A number of viewers stated that they were even in tears or a family member was in tears listening to it. I don’t know what better compliment can be paid to a rendition. Assuming they were the right kind of tears, of course…
The Myfanwy one was from 2007 and since then I had an almost unbroken track record of St David’s Day videos.
Here’s Huli again doing the 2008 one:
And as you can see, facial fungus appears on this one.
The beard, which for some years I wore from Christmas to Easter, also appears in the 2009 one:
being not the best ever rendition of Hopcyn’s “Bugeilio’r gwenith gwyn“.
The fungus is still in evidence in the 2010 video:
However in the 2011 video there is none. That is not only because I didn’t grow a beard in winter that year, but also because I didn’t do a St David’s day video – I was busy and forgot about it.
However, in 2012, last year (again no beard at all last winter) I made up for lost time by putting up a rendition of music that you won’t hear anywhere else on the internet, and which I may possess the last copy of in sheet music, namely Cartref. Like most of the St David’s Day videos, this is sung “a capulco” as Huli puts it.
Here it is:
Which brings us back to the current one, the sixth one, in the course seven years.
Why is it important to me to do a St David’s Day video? Do I believe in Saints in the Roman Catholic sense of the word? Absolutely not. Do I regard myself as linked in some way, being called David, with that David? Well in fact that is what I was told I was named for – the name had been in my family and various grandparents in the male line were Dafydd and you didn’t need to go far back before you got to people in that line who never knew a word of English. But I really know very little about him and much prefer to identify with the Old Testament David who wrote Psalms, played music, admired women, killed Philistines, put up with Saul’s persecution, built cities and was a man after God’s own heart. He doesn’t get aday in the calendar though, which smacks of anti-semitism to me.
No, the reason why I think is this – partly to take the opportunity to celebrate Welshness and being part Welsh, and the other part is that it’s a bit like an anniversary. I joined YT and started to put up my first faltering videos in February 2006 but the beginning was so faltering you could say it was a couple of months before it got off the ground and so treating the end rather than the middle of February as the Anniversary of being on YT seems fairer. It’s now 1st March 2013, that’s 7 years of me being active on YT, and active I am as I have over 1500 videos, on average 200 a year although one year I went over 300 in that year.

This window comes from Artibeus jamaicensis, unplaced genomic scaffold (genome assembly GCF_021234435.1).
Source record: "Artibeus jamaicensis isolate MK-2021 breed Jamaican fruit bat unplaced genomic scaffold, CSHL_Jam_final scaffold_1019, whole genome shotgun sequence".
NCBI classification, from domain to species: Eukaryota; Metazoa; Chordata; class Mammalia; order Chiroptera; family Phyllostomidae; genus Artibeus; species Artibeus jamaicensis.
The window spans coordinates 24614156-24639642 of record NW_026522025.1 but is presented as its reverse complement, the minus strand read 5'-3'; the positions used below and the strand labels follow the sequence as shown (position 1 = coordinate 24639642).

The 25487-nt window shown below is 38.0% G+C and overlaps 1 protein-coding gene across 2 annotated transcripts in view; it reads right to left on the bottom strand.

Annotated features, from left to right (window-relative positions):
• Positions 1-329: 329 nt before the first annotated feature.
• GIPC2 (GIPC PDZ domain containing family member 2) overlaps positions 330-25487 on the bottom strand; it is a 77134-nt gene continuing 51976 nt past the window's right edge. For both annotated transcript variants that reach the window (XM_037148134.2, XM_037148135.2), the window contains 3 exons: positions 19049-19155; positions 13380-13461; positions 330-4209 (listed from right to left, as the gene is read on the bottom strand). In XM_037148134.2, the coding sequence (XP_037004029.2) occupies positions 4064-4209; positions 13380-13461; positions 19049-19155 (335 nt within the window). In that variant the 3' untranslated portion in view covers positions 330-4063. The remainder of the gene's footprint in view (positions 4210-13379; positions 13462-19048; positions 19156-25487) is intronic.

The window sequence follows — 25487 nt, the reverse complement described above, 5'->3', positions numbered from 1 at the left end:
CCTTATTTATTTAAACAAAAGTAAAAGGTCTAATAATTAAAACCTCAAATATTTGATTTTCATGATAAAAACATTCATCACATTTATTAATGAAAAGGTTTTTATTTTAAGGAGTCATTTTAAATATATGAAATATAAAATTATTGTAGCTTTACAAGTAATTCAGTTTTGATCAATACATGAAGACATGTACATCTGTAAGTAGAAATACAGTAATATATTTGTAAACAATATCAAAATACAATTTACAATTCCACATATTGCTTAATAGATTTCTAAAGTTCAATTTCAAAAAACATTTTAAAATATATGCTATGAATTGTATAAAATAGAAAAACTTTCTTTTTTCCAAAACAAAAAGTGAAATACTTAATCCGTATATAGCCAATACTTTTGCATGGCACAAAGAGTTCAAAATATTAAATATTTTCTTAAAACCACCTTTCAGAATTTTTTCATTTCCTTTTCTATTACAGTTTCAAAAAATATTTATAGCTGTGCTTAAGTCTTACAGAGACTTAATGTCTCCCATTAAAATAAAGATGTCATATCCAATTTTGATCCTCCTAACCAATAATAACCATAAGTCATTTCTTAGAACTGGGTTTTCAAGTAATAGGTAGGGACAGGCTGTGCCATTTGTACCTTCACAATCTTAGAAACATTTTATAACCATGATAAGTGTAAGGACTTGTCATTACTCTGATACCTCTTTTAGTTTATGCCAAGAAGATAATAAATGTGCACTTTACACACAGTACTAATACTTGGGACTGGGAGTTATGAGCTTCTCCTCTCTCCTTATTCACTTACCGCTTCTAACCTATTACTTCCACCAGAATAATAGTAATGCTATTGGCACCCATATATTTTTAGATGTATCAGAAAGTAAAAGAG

I have found that doing video and sharing experiences with a kindly (and sometimes unkindly, but never mind) audience adds an extra dimension to the experience of anything. On the one hand I take the video to have a memory of my own, but the impetus to keep going and keep it organised is better when it is going to be published and others enjoy it.
Before video, I used to travel like I do now but when I think back and see the difference between the things I did before YT and after YT – I simply remember the post YT stuff better, much better, and the experiences don’t all blur into one in my mind. Also it makes me want to get out there and make the film, rather than do the airport-taxi-hotel-office-hotel-taxi-airport cycle of work without seeing anything. There are so many well-travelled businessmen who have nothing to show for all the places they have been. They have been to major capitals of the world but they haven’t even walked around on the streets and heard the language or tasted the local food or seen the individual sights. Just international looking hotels, airports and offices. I was one such person and decided it was a waste, I wasn’t gonna do it anymore, and that even if my own descendants don’t watch to find out what great grandaddy’s life was like (I don’t see why they should) at least I have the record for my own satisfaction. The surprise was, however, that so many more people liked it and were ready to subscribe and follow the travels time after time, such that I now feel that I know so many of these online friends and carry them with me, in a sense, on journeys, feeling them there (albeit with a time delay) when I walk with the camera switched on.
And that’s something which is definitely worth celebrating to me. So hopefully you’ve enjoyed the above mini-Eisteddfod and HSDD!